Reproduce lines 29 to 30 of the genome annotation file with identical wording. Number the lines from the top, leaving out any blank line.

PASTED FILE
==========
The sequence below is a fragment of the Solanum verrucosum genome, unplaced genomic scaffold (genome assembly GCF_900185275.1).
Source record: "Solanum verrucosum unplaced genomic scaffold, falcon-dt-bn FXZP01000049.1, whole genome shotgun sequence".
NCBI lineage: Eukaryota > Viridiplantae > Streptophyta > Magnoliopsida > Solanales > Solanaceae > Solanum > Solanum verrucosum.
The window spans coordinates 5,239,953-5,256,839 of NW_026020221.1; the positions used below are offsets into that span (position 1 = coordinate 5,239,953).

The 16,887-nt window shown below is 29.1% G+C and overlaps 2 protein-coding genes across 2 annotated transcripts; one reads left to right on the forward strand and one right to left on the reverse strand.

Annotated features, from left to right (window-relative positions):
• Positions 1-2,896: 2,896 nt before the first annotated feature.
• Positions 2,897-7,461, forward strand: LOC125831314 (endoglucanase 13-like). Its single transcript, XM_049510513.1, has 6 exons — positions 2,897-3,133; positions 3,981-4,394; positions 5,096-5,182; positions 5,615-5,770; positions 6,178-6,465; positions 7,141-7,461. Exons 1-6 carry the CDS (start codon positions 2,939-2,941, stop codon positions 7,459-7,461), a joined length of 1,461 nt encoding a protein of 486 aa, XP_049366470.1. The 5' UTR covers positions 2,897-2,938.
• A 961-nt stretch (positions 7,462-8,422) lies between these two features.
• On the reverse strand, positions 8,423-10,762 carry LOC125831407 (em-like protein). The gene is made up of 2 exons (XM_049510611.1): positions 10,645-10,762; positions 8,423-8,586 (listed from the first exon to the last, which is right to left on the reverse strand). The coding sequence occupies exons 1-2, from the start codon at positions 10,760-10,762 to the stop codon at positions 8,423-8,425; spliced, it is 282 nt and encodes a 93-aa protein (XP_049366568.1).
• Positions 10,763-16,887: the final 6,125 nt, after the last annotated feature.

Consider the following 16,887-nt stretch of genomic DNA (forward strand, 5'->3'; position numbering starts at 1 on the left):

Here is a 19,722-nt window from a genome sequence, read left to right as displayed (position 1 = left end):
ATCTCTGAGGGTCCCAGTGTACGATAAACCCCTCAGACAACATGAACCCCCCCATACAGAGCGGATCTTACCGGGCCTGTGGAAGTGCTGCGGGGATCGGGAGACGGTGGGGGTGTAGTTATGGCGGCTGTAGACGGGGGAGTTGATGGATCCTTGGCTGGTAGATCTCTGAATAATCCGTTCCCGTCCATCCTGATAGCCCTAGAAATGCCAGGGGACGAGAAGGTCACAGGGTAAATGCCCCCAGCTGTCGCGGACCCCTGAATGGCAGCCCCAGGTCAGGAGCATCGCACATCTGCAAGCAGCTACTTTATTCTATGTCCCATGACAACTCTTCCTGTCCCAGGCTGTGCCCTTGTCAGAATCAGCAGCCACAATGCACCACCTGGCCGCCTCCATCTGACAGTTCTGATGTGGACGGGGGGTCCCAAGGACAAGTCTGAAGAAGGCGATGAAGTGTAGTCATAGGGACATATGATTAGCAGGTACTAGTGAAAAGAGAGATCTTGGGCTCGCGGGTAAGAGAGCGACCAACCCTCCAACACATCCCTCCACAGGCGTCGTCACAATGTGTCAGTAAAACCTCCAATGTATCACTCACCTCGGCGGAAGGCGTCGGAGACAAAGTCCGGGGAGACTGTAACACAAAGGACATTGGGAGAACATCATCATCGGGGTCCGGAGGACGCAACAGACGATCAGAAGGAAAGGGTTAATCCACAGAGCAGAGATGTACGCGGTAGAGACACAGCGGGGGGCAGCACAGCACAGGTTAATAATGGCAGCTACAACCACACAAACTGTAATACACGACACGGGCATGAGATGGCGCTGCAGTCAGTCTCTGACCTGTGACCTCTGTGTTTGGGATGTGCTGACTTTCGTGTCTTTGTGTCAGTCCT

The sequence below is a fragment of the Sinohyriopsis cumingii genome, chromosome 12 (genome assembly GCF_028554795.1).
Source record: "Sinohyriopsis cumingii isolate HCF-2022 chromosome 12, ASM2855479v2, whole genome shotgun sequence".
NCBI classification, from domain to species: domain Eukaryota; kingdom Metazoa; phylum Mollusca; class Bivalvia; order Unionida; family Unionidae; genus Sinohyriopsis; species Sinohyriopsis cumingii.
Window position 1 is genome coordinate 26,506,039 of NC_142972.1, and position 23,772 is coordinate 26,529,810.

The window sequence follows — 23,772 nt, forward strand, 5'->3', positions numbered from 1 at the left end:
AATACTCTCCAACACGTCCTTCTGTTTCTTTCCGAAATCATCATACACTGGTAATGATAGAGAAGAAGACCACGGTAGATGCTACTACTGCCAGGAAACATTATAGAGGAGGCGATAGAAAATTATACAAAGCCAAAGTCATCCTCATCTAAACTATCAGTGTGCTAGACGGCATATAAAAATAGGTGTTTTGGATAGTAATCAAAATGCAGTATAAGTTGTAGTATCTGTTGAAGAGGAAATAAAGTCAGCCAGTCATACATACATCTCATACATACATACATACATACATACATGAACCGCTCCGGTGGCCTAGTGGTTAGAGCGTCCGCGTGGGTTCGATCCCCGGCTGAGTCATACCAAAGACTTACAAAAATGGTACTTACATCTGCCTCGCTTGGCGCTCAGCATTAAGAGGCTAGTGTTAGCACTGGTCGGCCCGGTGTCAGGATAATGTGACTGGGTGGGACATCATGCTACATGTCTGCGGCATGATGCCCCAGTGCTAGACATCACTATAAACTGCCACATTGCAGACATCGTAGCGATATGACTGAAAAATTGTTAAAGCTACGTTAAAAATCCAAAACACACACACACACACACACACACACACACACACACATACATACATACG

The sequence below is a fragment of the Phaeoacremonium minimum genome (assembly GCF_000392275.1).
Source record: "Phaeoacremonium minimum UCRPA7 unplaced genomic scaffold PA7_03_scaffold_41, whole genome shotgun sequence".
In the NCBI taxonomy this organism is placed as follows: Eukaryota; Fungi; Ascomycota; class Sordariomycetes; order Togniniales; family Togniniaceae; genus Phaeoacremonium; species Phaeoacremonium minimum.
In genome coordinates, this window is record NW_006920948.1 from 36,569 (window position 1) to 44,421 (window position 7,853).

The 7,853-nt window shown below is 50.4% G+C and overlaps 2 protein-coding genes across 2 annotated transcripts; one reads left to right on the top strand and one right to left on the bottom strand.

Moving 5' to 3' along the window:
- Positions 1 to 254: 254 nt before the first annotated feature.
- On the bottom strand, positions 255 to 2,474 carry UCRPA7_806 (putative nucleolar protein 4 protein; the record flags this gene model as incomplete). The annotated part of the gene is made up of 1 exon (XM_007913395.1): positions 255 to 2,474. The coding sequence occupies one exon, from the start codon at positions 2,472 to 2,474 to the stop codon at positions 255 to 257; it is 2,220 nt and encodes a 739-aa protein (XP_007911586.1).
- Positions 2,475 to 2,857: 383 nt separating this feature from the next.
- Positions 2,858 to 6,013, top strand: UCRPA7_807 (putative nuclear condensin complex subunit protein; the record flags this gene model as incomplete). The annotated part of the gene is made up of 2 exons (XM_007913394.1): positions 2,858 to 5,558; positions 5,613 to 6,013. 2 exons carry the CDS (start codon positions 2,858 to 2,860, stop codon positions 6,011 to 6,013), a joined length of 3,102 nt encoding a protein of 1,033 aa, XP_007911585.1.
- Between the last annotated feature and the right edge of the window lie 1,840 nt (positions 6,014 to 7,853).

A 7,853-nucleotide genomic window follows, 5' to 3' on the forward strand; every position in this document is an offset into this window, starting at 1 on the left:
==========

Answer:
- Positions 2,475 to 2,857: 383 nt separating this feature from the next.
- Positions 2,858 to 6,013, top strand: UCRPA7_807 (putative nuclear condensin complex subunit protein; the record flags this gene model as incomplete). The annotated part of the gene is made up of 2 exons (XM_007913394.1): positions 2,858 to 5,558; positions 5,613 to 6,013. 2 exons carry the CDS (start codon positions 2,858 to 2,860, stop codon positions 6,011 to 6,013), a joined length of 3,102 nt encoding a protein of 1,033 aa, XP_007911585.1.